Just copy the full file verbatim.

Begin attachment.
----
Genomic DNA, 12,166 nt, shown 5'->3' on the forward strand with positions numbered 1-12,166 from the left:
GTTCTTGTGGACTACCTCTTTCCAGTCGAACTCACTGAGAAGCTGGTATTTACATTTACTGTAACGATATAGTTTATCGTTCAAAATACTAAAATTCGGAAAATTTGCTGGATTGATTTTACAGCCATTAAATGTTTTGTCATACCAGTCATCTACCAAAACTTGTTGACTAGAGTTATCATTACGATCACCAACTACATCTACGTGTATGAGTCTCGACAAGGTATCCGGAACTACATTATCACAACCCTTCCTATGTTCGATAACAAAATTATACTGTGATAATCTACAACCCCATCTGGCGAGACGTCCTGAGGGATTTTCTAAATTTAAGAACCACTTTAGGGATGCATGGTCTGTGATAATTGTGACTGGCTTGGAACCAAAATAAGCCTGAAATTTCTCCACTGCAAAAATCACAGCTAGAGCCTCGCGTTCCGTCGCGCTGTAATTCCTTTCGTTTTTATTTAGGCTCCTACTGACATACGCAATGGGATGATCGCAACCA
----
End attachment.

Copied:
Genomic DNA, 12,166 nt, shown 5'->3' on the forward strand with positions numbered 1-12,166 from the left:
GTTCTTGTGGACTACCTCTTTCCAGTCGAACTCACTGAGAAGCTGGTATTTACATTTACTGTAACGATATAGTTTATCGTTCAAAATACTAAAATTCGGAAAATTTGCTGGATTGATTTTACAGCCATTAAATGTTTTGTCATACCAGTCATCTACCAAAACTTGTTGACTAGAGTTATCATTACGATCACCAACTACATCTACGTGTATGAGTCTCGACAAGGTATCCGGAACTACATTATCACAACCCTTCCTATGTTCGATAACAAAATTATACTGTGATAATCTACAACCCCATCTGGCGAGACGTCCTGAGGGATTTTCTAAATTTAAGAACCACTTTAGGGATGCATGGTCTGTGATAATTGTGACTGGCTTGGAACCAAAATAAGCCTGAAATTTCTCCACTGCAAAAATCACAGCTAGAGCCTCGCGTTCCGTCGCGCTGTAATTCCTTTCGTTTTTATTTAGGCTCCTACTGACATACGCAATGGGATGATCGCAACCA